list of fonts bundled with common products
from Microsoft and other companies.
There are first some pseudo font families, generic typeface
names which are as a rule mapped to an actual typeface name:
Dialog (form captions),
DialogInput (form fields).
- The generic Fontconfig names are a subset of the CSS2 ones:
monospace. Xft1 used
mono, but these are
obsolete like Xft1. As a special case
sans serif is usually taken as a synonym of
activeFont (active window); in
StandardFont (desktop icons).
Then there are fonts which implement specific typefaces
or typeface families:
- base X11 bitmaps fonts
- These include bitmap versions of the Adobe 14, some terminal
fonts, and some utility fonts, usually in a number of common
sizes at 100dpi and 75 dpi. Since they have been hand tuned,
they usually look best on screens, and render most quickly
and reliably. Recent versions incorporate the
-misc-fixed- UCS extended fonts
which are very useful.
- There are quite a few variants of Helvetica, often but not
always with different names, and as a rule they are quite
suitable for screen use, in part because of the lack of
serifs, in part because it is a typeface that lends itself
well to small bitmaps. The X bitmap version is particularly
legible. The Arial font is a clone of Helvetica, and allegedly
it has the same metrics as the Adobe Helvetica typeface.
- There are endless variants of Courier, for example Bitstream
Type 1 and Speedo freeware, URW Type1 freeware, Adobe bitmap
freeware, and IBM Type1 freeware. But lots lots more.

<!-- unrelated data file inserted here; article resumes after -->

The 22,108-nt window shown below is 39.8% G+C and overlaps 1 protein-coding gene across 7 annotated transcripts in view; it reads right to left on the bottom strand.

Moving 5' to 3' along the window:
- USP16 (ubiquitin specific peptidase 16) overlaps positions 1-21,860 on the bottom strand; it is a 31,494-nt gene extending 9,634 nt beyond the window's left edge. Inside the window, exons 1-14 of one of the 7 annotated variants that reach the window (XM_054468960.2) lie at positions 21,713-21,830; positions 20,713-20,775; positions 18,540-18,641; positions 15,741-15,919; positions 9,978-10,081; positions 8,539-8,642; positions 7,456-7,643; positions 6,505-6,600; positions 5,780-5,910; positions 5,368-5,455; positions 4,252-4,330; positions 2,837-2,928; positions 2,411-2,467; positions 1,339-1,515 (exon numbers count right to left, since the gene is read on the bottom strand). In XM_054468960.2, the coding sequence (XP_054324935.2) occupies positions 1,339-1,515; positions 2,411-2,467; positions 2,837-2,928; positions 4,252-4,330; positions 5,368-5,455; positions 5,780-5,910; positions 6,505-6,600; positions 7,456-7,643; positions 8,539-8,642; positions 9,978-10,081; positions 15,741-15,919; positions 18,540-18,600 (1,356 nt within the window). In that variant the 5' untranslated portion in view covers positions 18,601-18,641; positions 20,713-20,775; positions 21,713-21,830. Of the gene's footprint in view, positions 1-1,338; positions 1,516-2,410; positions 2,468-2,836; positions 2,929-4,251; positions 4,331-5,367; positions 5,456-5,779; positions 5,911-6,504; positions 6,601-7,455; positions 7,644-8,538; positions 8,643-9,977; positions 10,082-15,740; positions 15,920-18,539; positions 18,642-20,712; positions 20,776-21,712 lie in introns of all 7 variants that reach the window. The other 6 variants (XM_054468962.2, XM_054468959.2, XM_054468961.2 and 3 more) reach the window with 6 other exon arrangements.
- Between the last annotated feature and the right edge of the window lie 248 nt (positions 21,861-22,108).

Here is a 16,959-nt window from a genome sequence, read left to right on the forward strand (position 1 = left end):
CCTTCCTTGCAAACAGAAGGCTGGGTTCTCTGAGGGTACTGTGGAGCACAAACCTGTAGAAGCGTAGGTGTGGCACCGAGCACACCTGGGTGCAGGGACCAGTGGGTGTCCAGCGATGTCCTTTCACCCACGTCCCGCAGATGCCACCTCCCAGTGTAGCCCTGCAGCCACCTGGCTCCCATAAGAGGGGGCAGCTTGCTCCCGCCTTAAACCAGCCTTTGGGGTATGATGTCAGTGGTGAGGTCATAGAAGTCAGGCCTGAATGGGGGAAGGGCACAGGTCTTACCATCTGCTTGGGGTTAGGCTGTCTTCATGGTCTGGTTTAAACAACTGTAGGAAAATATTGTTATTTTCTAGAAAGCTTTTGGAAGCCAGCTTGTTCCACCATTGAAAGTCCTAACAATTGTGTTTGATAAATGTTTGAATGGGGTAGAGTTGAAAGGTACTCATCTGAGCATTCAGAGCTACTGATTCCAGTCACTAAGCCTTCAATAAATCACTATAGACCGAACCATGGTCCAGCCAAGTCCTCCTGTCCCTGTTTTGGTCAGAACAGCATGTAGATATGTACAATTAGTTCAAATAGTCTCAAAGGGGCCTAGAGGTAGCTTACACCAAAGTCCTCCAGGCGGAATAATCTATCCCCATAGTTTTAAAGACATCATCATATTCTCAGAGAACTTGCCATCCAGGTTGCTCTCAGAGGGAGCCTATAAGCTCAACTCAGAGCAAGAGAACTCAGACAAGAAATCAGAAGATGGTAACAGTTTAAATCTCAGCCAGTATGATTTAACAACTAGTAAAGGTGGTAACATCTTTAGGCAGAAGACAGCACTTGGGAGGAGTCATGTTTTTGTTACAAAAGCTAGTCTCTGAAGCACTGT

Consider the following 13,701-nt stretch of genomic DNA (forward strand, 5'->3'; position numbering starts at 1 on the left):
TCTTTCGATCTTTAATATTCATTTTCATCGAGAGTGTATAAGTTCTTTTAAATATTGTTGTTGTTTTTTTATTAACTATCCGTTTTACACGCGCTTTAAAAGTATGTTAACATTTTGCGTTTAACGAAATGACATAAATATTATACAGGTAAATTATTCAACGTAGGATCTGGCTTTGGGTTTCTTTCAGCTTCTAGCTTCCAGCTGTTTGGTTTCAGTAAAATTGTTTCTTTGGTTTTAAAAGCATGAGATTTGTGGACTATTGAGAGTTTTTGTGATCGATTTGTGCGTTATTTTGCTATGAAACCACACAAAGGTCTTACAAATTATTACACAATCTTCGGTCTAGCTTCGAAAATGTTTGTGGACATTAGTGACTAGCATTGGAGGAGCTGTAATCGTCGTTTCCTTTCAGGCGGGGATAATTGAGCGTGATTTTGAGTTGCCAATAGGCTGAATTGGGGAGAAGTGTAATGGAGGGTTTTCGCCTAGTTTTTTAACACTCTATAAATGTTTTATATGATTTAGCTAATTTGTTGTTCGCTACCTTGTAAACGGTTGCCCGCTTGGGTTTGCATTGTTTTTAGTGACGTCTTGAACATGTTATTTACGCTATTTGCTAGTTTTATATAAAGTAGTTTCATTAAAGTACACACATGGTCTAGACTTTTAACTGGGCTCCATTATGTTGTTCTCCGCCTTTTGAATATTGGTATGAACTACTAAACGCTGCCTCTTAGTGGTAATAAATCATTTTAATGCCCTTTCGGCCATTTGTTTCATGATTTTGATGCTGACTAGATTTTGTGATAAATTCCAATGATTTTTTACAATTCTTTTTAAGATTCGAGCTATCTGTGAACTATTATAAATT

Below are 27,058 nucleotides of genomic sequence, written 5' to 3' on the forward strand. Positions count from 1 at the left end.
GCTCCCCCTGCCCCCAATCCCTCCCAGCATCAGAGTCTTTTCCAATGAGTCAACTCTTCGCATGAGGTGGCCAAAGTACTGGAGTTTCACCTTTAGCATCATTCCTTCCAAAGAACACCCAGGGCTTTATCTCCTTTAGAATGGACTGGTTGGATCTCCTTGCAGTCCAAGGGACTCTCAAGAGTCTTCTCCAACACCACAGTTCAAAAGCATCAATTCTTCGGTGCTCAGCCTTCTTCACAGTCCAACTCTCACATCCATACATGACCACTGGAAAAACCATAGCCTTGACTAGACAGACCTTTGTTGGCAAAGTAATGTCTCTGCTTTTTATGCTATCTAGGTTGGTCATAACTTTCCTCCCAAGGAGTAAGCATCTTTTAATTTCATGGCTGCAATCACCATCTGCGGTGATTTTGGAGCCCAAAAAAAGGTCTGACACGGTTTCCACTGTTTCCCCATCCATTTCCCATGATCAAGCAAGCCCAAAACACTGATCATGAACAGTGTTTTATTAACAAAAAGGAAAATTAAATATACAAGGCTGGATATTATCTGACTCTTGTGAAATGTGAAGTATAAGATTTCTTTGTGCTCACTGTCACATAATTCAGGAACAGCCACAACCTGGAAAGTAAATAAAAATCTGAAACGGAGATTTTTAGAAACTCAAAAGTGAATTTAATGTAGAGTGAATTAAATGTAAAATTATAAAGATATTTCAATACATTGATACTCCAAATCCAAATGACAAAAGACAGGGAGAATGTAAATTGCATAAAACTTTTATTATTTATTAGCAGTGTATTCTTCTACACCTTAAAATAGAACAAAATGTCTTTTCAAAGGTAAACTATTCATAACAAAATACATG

Usually it is the best monospaced font for a few reasons:
- It is usually available in both roman and bold with
exactly the same metrics, in particular the X bitmap
- The bitmap and some other versions usually are hand
tweaked for low resolutions.
- Some of its variants are fairly compact, in particular
in the vertical dimension, which means they are nice for
editing source code.
- Adobe 14
- Courier (medium, bold, italic, bold italic), Helvetica®
(medium, bold, italic, bold italic), Times® (medium, bold,
italic, bold italic), Symbol and ITC Zapf Dingbats®.
ITC Avant Garde Gothic® (book, oblique, demi, demi
oblique), ITC Bookman® (light, italic, demi, demi italic),
Courier (medium, oblique, bold, bold oblique), Helvetica®
(medium, oblique, bold, bold oblique), Helvetica Narrow
(medium, oblique, bold, bold oblique), New Century Schoolbook
(roman, italic, bold, bold italic), Palatino® (medium,
italic, bold italic), Symbol, Times® (roman, italic, bold,
bold italic), ITC Zapf Chancery® (italic) and ITC Zapf
- Lucida Bright, Lucida Sans, Lucida TypeWriter.
HP PCL 45
Albertus® (medium, extra bold), Antique Olive™
(medium, italic, bold),Clarendon™ Condensed,
Coronet™, Courier (medium, italic, bold, bold italic),
Garamond™ Antiqua, Garamond Halbfett Kursive, Letter
Gothic™ (medium, italic, bold), Marigold™, CG
Omega™ (medium, italic, bold, bold italic), CG
Times™ (medium, italic, bold, bold italic), Univers®
medium (medium, italic), Univers Bold (bold, bold italic),
Univers Condensed (medium, italic, bold, bold italic),
Arial® (medium, italic, bold, bold italic), Times New
Roman® (medium, italic, bold, bold italic), Symbol and
- Adobe Utopia, Bitstream Charter
- These two typefaces have been contributed as gratisware to
the X project in Type 1 format. They are nice legible fonts
that unfortunately almost nobody uses.
- Microsoft Web